Missing Out

Kenyon Sayler

A FRIEND ASKED ME if I was buying cryptocurrencies or nonfungible tokens. When I replied that I was not, my friend asked if I was afraid that I was missing out on the investment of a lifetime. That got me thinking about three great investments where I did indeed miss out.

First, in 1981, some young engineers were sitting around talking about what we should invest in. One fellow said he was going to buy a share of Berkshire Hathaway, which was then selling for about $500, equal to a week’s salary. In my wisdom, I said that the stock had performed superbly, but CEO Warren Buffett was 51-years-old and unlikely to stick around much longer. In fact, he’d probably have to retire when he turned 65, a scant 14 years hence.

One share of Berkshire Hathaway (symbol: BRK-A) now costs almost $500,000, for an annual return of about 18%. Had I invested the money in an S&P 500-index fund, the price appreciation would have been about 9%. I could add a few percent to the S&P’s return to account for dividends. Still, I clearly missed out on a great stock purchase—and, unfortunately, I didn’t even invest in an S&P 500 fund. More on that later.

Next up: In 1990, feeling like I’d missed one great stock picker, I chose another. I purchased Fidelity Magellan Fund. While people today pay zero trading costs, I paid Fidelity a 3% load, or commission, to invest with the great Peter Lynch. Sadly, two months after I purchased the fund, Lynch decided to retire. I never saw the great returns that Magellan had earned in its early years.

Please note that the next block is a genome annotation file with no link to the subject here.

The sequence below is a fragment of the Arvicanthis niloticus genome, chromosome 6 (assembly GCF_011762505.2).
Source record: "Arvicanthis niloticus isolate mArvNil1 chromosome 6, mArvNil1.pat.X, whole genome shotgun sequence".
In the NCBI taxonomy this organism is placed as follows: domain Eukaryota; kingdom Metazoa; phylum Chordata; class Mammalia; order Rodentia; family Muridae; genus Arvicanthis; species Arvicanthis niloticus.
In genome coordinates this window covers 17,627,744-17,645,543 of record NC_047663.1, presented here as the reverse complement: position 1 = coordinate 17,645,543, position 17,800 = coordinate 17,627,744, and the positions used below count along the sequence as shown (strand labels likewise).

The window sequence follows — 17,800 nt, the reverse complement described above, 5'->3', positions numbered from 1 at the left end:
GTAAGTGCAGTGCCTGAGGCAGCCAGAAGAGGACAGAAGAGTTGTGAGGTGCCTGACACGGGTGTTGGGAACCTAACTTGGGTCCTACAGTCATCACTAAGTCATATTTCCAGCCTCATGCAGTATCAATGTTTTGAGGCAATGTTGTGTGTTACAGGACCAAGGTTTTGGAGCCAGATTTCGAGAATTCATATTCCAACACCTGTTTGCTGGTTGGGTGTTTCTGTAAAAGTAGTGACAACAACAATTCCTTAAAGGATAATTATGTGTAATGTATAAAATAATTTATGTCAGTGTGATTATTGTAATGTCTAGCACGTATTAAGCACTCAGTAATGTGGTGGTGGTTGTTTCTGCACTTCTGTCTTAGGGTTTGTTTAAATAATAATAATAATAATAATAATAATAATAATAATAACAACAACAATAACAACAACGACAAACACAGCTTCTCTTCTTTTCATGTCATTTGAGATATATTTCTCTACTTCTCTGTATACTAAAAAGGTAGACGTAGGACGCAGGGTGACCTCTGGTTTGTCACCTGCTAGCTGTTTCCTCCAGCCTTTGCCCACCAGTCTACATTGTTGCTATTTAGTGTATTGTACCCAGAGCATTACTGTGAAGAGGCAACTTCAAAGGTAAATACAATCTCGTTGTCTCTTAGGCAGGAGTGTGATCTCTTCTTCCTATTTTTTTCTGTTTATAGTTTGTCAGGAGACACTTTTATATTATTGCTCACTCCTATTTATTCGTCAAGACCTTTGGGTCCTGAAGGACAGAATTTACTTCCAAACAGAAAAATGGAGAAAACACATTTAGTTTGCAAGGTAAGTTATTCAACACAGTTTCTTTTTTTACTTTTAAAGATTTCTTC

Note that Lynch was only age 44 when he retired. That’s seven years younger than Buffett was when I was concerned that he would retire.

My final miss: I graduated from college in 1981. That was five years after Jack Bogle launched the First Index Investment Trust, which would later be renamed Vanguard 500 Index Fund.

I regularly read The Wall Street Journal and Barron’s. I stayed current on the latest investments. Yet I didn’t invest in any index fund until 1990. Shortly after Lynch’s retirement, I decided to forget about finding the next great investment guru and purchased Vanguard 500. I had lost nine years chasing the latest hot hand, either paying steep trading costs or paying mutual fund loads and high management fees.

Despite my three misses, our investments have been satisfactory. We’ve provided our children with world class educations. We have been able to travel widely with them, both in the U.S. and abroad. We have a nice home and a secure retirement.

So am I worried about not getting in on the ground floor of cryptocurrencies and nonfungible tokens? Not really. Perhaps I’m missing the opportunity of a lifetime. But—like missing Buffett and Lynch—I think our life will still be just fine.

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